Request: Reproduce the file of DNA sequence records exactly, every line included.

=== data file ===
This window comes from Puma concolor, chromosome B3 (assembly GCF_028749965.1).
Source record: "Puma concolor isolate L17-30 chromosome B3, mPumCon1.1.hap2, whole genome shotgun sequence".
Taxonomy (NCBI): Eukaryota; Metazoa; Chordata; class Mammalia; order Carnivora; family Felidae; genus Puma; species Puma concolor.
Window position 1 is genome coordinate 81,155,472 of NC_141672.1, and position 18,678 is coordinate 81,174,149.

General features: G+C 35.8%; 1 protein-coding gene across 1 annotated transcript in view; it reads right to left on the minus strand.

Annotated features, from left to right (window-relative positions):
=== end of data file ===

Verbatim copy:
This window comes from Puma concolor, chromosome B3 (assembly GCF_028749965.1).
Source record: "Puma concolor isolate L17-30 chromosome B3, mPumCon1.1.hap2, whole genome shotgun sequence".
Taxonomy (NCBI): Eukaryota; Metazoa; Chordata; class Mammalia; order Carnivora; family Felidae; genus Puma; species Puma concolor.
Window position 1 is genome coordinate 81,155,472 of NC_141672.1, and position 18,678 is coordinate 81,174,149.

General features: G+C 35.8%; 1 protein-coding gene across 1 annotated transcript in view; it reads right to left on the minus strand.

Annotated features, from left to right (window-relative positions):